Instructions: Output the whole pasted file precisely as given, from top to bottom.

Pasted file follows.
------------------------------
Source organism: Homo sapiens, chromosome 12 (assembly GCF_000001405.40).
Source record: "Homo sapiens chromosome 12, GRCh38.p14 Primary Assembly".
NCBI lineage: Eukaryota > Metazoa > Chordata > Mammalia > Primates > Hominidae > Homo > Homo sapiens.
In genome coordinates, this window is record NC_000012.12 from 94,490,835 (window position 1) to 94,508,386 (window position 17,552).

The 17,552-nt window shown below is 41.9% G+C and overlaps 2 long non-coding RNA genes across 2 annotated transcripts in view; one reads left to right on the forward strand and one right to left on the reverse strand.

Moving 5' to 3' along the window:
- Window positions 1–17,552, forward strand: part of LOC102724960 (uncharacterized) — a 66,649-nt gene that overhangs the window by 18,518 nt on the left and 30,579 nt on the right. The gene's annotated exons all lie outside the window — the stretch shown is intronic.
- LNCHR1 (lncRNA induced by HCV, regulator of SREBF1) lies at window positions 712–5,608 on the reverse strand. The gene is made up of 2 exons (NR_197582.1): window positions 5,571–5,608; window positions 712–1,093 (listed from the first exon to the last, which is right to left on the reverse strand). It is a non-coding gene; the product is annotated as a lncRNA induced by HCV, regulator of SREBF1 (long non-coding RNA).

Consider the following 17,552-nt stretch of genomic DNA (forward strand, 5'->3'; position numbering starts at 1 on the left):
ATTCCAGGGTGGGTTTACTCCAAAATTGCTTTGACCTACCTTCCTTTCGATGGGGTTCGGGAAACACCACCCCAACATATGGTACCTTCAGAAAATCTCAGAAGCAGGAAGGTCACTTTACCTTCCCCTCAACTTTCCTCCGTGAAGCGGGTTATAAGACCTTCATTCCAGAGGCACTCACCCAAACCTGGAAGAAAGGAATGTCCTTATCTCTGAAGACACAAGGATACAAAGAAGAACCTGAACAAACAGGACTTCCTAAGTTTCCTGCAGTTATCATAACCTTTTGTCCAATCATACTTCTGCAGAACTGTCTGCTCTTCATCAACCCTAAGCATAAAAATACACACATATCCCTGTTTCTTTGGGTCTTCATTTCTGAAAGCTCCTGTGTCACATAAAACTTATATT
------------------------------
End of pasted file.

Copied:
Source organism: Homo sapiens, chromosome 12 (assembly GCF_000001405.40).
Source record: "Homo sapiens chromosome 12, GRCh38.p14 Primary Assembly".
NCBI lineage: Eukaryota > Metazoa > Chordata > Mammalia > Primates > Hominidae > Homo > Homo sapiens.
In genome coordinates, this window is record NC_000012.12 from 94,490,835 (window position 1) to 94,508,386 (window position 17,552).

The 17,552-nt window shown below is 41.9% G+C and overlaps 2 long non-coding RNA genes across 2 annotated transcripts in view; one reads left to right on the forward strand and one right to left on the reverse strand.

Moving 5' to 3' along the window:
- Window positions 1–17,552, forward strand: part of LOC102724960 (uncharacterized) — a 66,649-nt gene that overhangs the window by 18,518 nt on the left and 30,579 nt on the right. The gene's annotated exons all lie outside the window — the stretch shown is intronic.
- LNCHR1 (lncRNA induced by HCV, regulator of SREBF1) lies at window positions 712–5,608 on the reverse strand. The gene is made up of 2 exons (NR_197582.1): window positions 5,571–5,608; window positions 712–1,093 (listed from the first exon to the last, which is right to left on the reverse strand). It is a non-coding gene; the product is annotated as a lncRNA induced by HCV, regulator of SREBF1 (long non-coding RNA).

Consider the following 17,552-nt stretch of genomic DNA (forward strand, 5'->3'; position numbering starts at 1 on the left):
ATTCCAGGGTGGGTTTACTCCAAAATTGCTTTGACCTACCTTCCTTTCGATGGGGTTCGGGAAACACCACCCCAACATATGGTACCTTCAGAAAATCTCAGAAGCAGGAAGGTCACTTTACCTTCCCCTCAACTTTCCTCCGTGAAGCGGGTTATAAGACCTTCATTCCAGAGGCACTCACCCAAACCTGGAAGAAAGGAATGTCCTTATCTCTGAAGACACAAGGATACAAAGAAGAACCTGAACAAACAGGACTTCCTAAGTTTCCTGCAGTTATCATAACCTTTTGTCCAATCATACTTCTGCAGAACTGTCTGCTCTTCATCAACCCTAAGCATAAAAATACACACATATCCCTGTTTCTTTGGGTCTTCATTTCTGAAAGCTCCTGTGTCACATAAAACTTATATT